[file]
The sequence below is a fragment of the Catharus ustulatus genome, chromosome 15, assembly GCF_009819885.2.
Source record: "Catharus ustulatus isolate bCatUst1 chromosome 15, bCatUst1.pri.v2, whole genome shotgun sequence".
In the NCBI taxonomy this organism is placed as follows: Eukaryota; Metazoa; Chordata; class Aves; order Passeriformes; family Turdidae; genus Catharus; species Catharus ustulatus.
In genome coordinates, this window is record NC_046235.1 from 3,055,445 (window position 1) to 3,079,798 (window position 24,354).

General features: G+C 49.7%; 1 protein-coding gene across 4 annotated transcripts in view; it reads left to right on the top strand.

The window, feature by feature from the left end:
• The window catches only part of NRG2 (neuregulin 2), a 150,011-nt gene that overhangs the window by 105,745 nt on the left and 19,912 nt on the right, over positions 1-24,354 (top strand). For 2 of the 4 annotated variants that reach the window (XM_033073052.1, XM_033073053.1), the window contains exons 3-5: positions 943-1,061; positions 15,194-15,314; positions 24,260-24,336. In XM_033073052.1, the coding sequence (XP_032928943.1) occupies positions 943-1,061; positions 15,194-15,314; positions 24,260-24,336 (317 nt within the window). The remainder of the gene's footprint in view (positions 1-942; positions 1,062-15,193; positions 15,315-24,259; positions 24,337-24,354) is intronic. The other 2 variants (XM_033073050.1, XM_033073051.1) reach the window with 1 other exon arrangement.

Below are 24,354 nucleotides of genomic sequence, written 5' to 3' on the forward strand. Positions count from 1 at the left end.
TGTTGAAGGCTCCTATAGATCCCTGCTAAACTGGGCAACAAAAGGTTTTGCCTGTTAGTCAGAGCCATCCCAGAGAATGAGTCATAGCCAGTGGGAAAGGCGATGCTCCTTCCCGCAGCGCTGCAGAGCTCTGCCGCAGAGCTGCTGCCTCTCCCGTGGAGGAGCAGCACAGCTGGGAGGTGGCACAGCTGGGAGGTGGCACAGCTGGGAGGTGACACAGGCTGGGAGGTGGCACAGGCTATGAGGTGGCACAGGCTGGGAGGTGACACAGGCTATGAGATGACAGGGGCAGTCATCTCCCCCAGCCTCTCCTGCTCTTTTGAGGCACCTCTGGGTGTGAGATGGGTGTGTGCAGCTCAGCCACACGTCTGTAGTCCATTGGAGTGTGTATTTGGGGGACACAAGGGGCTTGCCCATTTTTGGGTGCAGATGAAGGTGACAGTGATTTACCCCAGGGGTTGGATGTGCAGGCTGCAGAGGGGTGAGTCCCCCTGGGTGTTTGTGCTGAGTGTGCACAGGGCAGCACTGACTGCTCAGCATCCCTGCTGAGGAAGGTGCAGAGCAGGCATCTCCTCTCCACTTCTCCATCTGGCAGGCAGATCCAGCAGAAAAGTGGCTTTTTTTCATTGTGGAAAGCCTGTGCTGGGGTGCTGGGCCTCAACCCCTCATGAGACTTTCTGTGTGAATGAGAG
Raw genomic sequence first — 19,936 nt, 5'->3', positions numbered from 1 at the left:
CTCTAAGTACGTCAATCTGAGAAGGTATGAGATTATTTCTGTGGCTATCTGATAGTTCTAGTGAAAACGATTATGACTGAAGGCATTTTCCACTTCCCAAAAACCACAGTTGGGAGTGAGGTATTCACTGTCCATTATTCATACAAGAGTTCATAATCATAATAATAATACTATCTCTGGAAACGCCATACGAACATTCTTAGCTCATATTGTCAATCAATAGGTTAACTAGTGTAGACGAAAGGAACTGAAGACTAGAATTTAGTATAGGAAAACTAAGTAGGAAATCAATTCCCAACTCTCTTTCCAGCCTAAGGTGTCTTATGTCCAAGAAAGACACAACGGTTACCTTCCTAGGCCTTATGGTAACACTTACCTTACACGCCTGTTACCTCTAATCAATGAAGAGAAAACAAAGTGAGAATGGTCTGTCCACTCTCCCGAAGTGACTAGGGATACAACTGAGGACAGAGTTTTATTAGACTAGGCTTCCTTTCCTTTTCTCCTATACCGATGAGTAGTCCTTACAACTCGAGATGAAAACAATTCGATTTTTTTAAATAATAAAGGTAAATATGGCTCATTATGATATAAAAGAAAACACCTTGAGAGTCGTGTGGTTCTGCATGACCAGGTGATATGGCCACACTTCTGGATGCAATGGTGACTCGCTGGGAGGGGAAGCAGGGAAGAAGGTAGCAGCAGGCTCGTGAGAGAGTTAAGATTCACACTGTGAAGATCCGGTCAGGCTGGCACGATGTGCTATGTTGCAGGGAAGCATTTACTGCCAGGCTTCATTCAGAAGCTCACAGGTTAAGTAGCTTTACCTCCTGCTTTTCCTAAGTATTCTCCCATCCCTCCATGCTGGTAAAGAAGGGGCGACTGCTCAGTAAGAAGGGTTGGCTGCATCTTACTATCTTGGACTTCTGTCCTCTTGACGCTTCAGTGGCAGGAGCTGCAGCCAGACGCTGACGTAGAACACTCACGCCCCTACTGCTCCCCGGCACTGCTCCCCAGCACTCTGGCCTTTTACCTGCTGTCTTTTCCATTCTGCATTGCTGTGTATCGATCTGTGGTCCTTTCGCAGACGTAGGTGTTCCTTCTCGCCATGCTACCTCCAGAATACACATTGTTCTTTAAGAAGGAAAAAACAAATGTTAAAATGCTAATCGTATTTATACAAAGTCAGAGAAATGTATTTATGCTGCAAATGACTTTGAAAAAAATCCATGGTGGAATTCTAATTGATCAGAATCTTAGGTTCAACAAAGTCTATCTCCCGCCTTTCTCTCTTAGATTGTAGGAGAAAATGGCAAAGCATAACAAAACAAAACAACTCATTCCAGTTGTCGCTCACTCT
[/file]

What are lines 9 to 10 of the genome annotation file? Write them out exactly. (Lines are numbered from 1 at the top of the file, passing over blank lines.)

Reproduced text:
TGTTGAAGGCTCCTATAGATCCCTGCTAAACTGGGCAACAAAAGGTTTTGCCTGTTAGTCAGAGCCATCCCAGAGAATGAGTCATAGCCAGTGGGAAAGGCGATGCTCCTTCCCGCAGCGCTGCAGAGCTCTGCCGCAGAGCTGCTGCCTCTCCCGTGGAGGAGCAGCACAGCTGGGAGGTGGCACAGCTGGGAGGTGGCACAGCTGGGAGGTGACACAGGCTGGGAGGTGGCACAGGCTATGAGGTGGCACAGGCTGGGAGGTGACACAGGCTATGAGATGACAGGGGCAGTCATCTCCCCCAGCCTCTCCTGCTCTTTTGAGGCACCTCTGGGTGTGAGATGGGTGTGTGCAGCTCAGCCACACGTCTGTAGTCCATTGGAGTGTGTATTTGGGGGACACAAGGGGCTTGCCCATTTTTGGGTGCAGATGAAGGTGACAGTGATTTACCCCAGGGGTTGGATGTGCAGGCTGCAGAGGGGTGAGTCCCCCTGGGTGTTTGTGCTGAGTGTGCACAGGGCAGCACTGACTGCTCAGCATCCCTGCTGAGGAAGGTGCAGAGCAGGCATCTCCTCTCCACTTCTCCATCTGGCAGGCAGATCCAGCAGAAAAGTGGCTTTTTTTCATTGTGGAAAGCCTGTGCTGGGGTGCTGGGCCTCAACCCCTCATGAGACTTTCTGTGTGAATGAGAG
Raw genomic sequence first — 19,936 nt, 5'->3', positions numbered from 1 at the left: